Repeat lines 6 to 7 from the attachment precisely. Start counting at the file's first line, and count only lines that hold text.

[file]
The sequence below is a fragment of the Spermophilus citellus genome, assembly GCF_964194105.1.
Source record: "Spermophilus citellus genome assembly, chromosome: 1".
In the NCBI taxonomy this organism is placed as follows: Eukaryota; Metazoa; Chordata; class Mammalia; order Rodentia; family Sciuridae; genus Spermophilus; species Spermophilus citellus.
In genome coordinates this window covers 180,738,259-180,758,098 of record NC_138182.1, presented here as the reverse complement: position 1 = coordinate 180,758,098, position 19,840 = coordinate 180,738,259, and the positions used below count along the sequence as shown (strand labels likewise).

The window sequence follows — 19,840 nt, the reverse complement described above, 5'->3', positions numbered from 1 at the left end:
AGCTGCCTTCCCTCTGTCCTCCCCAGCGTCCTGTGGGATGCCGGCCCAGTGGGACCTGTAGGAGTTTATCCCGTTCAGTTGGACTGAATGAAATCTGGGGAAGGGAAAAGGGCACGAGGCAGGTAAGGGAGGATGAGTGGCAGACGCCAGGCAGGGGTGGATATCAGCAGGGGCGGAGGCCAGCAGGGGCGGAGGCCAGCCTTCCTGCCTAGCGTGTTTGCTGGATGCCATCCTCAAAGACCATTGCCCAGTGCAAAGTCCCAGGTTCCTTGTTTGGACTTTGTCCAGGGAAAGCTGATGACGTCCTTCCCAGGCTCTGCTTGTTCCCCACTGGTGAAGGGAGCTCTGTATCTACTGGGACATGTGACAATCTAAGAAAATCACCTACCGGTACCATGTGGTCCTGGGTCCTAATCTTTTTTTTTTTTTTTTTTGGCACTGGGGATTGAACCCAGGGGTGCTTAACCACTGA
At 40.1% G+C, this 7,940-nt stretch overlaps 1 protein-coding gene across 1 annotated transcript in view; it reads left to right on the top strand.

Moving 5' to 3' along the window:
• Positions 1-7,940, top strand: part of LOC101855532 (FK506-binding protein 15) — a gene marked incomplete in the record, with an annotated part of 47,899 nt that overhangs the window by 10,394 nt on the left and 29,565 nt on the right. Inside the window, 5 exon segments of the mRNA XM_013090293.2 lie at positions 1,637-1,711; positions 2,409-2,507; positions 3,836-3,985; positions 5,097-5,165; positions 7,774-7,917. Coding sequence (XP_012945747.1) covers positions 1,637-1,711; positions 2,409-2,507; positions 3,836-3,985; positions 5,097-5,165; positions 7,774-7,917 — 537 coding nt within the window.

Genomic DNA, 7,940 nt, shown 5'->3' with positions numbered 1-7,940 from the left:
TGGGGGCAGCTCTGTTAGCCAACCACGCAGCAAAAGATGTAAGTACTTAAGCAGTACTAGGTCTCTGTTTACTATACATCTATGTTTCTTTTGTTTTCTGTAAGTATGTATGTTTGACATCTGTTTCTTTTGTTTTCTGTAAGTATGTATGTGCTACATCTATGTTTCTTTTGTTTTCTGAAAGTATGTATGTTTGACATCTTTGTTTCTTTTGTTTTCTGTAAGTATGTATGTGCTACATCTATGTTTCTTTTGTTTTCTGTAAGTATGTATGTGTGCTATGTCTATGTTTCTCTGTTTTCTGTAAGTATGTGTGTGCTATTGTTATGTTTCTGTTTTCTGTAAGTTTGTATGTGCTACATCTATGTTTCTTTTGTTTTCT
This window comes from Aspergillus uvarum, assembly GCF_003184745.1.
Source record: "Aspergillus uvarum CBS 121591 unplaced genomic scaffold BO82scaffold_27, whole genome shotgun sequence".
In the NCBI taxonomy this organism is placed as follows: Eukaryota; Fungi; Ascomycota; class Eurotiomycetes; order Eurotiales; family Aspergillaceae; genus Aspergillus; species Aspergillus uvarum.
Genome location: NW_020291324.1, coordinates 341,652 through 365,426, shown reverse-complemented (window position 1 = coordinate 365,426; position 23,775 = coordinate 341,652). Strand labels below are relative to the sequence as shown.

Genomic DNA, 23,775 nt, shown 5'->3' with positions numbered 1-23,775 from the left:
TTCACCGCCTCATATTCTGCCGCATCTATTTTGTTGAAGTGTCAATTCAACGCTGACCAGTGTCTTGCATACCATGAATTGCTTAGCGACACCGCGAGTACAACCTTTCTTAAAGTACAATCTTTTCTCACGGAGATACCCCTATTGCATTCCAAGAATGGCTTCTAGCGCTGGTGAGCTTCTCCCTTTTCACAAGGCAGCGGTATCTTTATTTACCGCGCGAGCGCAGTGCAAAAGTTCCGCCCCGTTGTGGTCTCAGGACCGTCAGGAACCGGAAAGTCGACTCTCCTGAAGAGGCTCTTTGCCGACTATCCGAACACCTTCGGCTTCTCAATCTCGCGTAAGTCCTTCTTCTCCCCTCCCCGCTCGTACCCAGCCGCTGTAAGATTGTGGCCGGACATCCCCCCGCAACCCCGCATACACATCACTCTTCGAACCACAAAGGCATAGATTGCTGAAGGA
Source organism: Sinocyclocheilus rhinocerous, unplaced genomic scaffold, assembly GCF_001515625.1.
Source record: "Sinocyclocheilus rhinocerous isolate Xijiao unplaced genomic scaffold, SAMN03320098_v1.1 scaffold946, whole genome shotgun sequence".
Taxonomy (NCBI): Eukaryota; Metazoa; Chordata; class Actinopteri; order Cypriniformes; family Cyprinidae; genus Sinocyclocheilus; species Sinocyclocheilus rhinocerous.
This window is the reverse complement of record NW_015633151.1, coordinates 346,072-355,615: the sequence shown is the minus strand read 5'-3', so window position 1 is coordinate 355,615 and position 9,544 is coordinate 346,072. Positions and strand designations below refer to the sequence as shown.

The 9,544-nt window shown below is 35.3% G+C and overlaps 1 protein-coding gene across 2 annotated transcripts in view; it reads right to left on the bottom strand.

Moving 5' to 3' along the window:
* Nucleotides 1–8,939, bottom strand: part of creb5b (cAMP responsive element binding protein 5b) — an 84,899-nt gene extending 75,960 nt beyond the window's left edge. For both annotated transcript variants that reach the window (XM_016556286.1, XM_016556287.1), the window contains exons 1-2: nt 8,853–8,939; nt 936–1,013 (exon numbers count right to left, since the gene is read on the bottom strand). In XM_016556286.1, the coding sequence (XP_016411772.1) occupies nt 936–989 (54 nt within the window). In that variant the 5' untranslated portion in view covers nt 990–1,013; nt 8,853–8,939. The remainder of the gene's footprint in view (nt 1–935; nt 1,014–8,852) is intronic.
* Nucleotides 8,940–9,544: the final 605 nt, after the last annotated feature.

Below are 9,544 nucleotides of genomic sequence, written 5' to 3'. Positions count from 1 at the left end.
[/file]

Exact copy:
AGCTGCCTTCCCTCTGTCCTCCCCAGCGTCCTGTGGGATGCCGGCCCAGTGGGACCTGTAGGAGTTTATCCCGTTCAGTTGGACTGAATGAAATCTGGGGAAGGGAAAAGGGCACGAGGCAGGTAAGGGAGGATGAGTGGCAGACGCCAGGCAGGGGTGGATATCAGCAGGGGCGGAGGCCAGCAGGGGCGGAGGCCAGCCTTCCTGCCTAGCGTGTTTGCTGGATGCCATCCTCAAAGACCATTGCCCAGTGCAAAGTCCCAGGTTCCTTGTTTGGACTTTGTCCAGGGAAAGCTGATGACGTCCTTCCCAGGCTCTGCTTGTTCCCCACTGGTGAAGGGAGCTCTGTATCTACTGGGACATGTGACAATCTAAGAAAATCACCTACCGGTACCATGTGGTCCTGGGTCCTAATCTTTTTTTTTTTTTTTTTTGGCACTGGGGATTGAACCCAGGGGTGCTTAACCACTGA
At 40.1% G+C, this 7,940-nt stretch overlaps 1 protein-coding gene across 1 annotated transcript in view; it reads left to right on the top strand.